## Weight, weight, don’t tell me

I know this one. It’s….” That’s where the voices of too many pilots trail off. Surprising but true that some have forgotten how to compute payload.
Illustration by John Sauer

Payload is a term literally stemming from the amount of freight or passengers a customer is willing to “pay” for. You wouldn’t pay a pilot to haul his fuel, so that weight isn’t part of a payload. That implies that fuel must be removed from the payload calculation, leaving only allowable weight that is available to a revenue-paying customer.

Not all the fuel can be subtracted. Unusable fuel can’t be burned so it remains as part of the aircraft’s weight. Total up the gallons of fuel that can be burned, multiply by the weight per gallon (six pounds per gallon for avgas or 6.8 pounds for Jet A), and subtract that from the aircraft’s useful load. Uh, oh. What’s useful load?

Other than the obvious—it’s listed on the aircraft’s weight and balance sheet under “useful load”—here’s how it’s calculated. Find the maximum allowable gross weight of the aircraft and subtract the basic empty weight. What remains is useful load. Now remove the usable fuel and you’ve got what, again? That’s right, payload. Useful load applies only to general aviation aircraft, according to the FAA’s Pilot’s Handbook of Aeronautical Knowledge.

The FAA definition is this: Payload is the weight of occupants, cargo, and baggage.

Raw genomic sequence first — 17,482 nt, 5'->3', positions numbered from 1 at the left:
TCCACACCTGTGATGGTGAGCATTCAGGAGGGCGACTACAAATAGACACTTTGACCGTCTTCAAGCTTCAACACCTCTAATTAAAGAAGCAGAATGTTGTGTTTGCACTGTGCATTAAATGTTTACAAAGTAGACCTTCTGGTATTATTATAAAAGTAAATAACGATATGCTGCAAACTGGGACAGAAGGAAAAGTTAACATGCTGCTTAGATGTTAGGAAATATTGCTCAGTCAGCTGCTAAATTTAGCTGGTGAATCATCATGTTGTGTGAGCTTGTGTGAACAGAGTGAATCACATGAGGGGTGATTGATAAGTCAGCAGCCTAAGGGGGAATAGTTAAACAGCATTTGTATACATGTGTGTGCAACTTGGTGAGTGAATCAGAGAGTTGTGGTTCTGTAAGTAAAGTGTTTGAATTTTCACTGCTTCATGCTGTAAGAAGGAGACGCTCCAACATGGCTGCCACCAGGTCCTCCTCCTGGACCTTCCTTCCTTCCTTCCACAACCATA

Before you nod off (reread the above paragraphs in bed), here are a few fun facts. What’s the payload of a Saturn V rocket? Turns out to be 90,000 pounds when all five stages are mostly finished blasting away. What’s the payload of a humongous Airbus A380 airliner? It is just a few hundred pounds above 200,000 pounds. Or, put another way, you could load a Boeing 737-900 on it, if only it would fit through a cargo door; and you’d still have 12,000 pounds left for snacks, coffee, lots of friends, plus everybody in your family all rolling 100-pound suitcases, an SUV, and a Light Sport aircraft.

Payload is a term stemming from the amount of freight or passengers a customer is willing to “pay” for. You wouldn’t pay a pilot to haul his fuel, so that weight isn’t part of a payload.So here’s the fun thing you can do with your knowledge of payload, aside from staying alive by not overloading the aircraft. Pick out the new aircraft of your dreams and compute how much weight is left over after filling the tanks. For the smaller aircraft, you may find you are going to fly solo with a small brown paper bag of (hopefully) clean underwear. For everything else, there’s a visit to Target after you arrive.

Let’s take a quick look at what was once a nice-flying airplane, the Cessna Skycatcher that has now—at least at the Cessna factory—literally been beaten flat by mechanical shovels and hauled to the scrap dealer. It has a useful load of 490 pounds, according to the pilot’s operating handbook. With full fuel it could carry 346 pounds of people, headsets, charts, and other gear. I would need to fly with someone who weighed no more than 146 pounds if the tanks are full.

You may not always find the information you need to determine payload, especially when flying older aircraft. Recently I went to my bookcase filled with pilot operating handbooks that I purchased for aircraft checkouts. One of them was written 75 years ago for a Piper J3C-65 Cub. It does not discuss weights, so payload calculation is not possible. There are, however, these interesting “commandments” in the back of the 57-page booklet, two of which are: “Thou shalt not perform aerobatics at low altitudes,” and, “Thou shalt not let thy confidence exceed thy ability.” Aviation was fun back then, right down to jokes in the pilot owner’s manual.